The gold in California’s streambeds and mountains was responsible for her birth both economically and politically as a member of the family of states. California’s gold was an important factor in sustaining the federal finances and credit during the stress of the Civil War in the 1860’s; and in spite of recession in annual yield in recent years, this commonwealth is still one of the leading states in production of the yellow metal. The decreased production of new gold is due to the nation-wide and world-wide economic conditions over which the gold miner himself had no control; and because the price of his product is a basis of our (and other nations’) monetary system, the gold miner is entitled to special consideration at the hands of our law-making bodies both of the state and nation to the end that whatever statutory or taxation burdens are now hampering the flow of new gold from out of the ground may be either eliminated entirely or at least ameliorated to the maximum degree. California should be in the forefront of the movement to help. We need more gold. In the United States today we are consuming in the arts and industries more than twice as much gold as we are taking out of our mines each year. Unless something is done to help, it is conceivable that the foundation of the financial system with sooner of later be affected.

But gold is not California’s only bid for fame and attention. This state is prolific in available minerals of commercial value, and the diversity of her products is not approached by any other commonwealth. Mining in California marches alongside of and goes hand-in-hand with agriculture, as one of the great basic industries upon which our people depend. Our wealth in structural and other industrial mineral raw material is widespread throughout California and in great variety, and if properly fostered and adequately supported by governmental promotion, will continue to grow in importance and will continue to support an ever-increasing industrial population in this state.”
 By Dave I.

04/19/2010  6:25PM

This a very important agency of the past: the O.M.E and should be reinstated. It sounds like a government organization needed again for the development of strategic metals relative to our national security. We have a national reserve for oil, but gold is too needed to be expanded in a national reserve.
There has been some reports about how the Bullion reserves of Canada are being depleted. It makes me wonder our own Nations Reserve.
 By Michael Miller

04/16/2010  11:14PM

For you readers, something from the historical archives:

When the miners’ operation turned from gold production to survival at the Sixteen to One after the disruptive shaft fire, all management united to prolong the hunt for gold. For the underground crew and its surface support, the mine’s gold was their livelihood. For the owners and management preserving the mine became the highest priority.

This began late 1950’s. Gold could be found, that was not the problem. All concerns and hope for the future rested in its price per ounce. By now the 1934 freeze and federal takeover caused operations to cease throughout the world; but California felt the slow decline of its gold economy less than other states. Aerospace was booming and real estate development and new home construction intensified as the population crept towards that of the most populace state.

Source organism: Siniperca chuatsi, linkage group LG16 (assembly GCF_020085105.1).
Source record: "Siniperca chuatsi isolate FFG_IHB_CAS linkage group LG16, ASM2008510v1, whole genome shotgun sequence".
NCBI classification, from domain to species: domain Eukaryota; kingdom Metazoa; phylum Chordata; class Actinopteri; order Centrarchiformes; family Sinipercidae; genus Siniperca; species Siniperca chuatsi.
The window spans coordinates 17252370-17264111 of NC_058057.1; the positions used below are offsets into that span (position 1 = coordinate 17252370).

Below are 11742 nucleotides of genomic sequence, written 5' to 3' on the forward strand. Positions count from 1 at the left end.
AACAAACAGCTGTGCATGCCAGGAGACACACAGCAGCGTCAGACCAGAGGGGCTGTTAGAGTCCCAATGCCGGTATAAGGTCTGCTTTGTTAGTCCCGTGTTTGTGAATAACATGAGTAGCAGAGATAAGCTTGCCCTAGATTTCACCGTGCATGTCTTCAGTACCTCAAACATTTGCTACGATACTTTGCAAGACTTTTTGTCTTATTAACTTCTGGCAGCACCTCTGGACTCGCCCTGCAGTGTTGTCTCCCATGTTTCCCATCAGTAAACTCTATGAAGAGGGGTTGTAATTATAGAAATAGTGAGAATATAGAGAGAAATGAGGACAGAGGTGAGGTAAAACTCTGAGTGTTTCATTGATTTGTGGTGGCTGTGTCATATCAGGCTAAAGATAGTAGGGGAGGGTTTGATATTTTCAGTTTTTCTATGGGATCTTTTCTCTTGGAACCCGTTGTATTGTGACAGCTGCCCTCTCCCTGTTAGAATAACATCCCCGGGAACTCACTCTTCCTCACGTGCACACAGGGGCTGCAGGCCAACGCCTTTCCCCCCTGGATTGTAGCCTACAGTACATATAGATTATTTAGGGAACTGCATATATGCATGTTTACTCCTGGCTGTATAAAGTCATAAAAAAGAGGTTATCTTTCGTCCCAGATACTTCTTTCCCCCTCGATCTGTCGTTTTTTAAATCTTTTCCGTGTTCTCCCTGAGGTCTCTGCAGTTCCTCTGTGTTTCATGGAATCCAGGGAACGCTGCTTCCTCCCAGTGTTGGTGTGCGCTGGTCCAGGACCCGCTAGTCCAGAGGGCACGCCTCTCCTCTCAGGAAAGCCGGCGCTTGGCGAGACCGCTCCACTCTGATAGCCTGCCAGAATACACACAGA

An obscure federal agency saw the merit in the United States as a gold producer. It was the OME (Office of Mineral Exploration. Money was available to match development and the sixteen to One was a taker. I became intimately familiar with the OME work, which ended in 1965. It was ten years after the fact, but its history was as valuable as it is important today. Original Sixteen to One Mine, Inc and the OME joined financially to continue exploration of the central Sixteen to One vein. It is referred to as Red Star and has been my target for gold since I first studied the maps in 1975.

Gold must be sold to the government buyers. There were two joint venture agreements between the mine and OME. The US treasury was locked in to $35 an ounce or the same price the company received thirty years past. However, the costs of mining increased as inflation surged through the economy. Gold smuggled into Mexico and other locations brought a lot more cash than what the government paid. Smuggling for the directors was not a choice so the miners were laid off. Some miners continued drilling and blasting but left the broken rock underground. And yes, Sixteen to One gold found its way into Mexico.

All the veins of Alleghany are siblings. They are related and just like brothers and sisters act differently under stress. The Red Star section of the bolder Sixteen to One is as close to virginal can be without being virgin. The people who invest time money or care resemble me. We are confident gold remains, untouched by human hands, and waits for the miners’ hand on his drill. The Sixteen to One vein is not exhausted. At $35 an ounce one jut could not stay operating.

Thanks to this small but mighty band that call up this forum from time to time. Stay tuned. Now is the time to help the California gold miners. It is not the economic past. The federal government will not succeed in gobbling all the gold next month. The price is not a concern. Have some fun with us. Mike
 By Rick

09/01/2009  9:56PM

My own personal archive: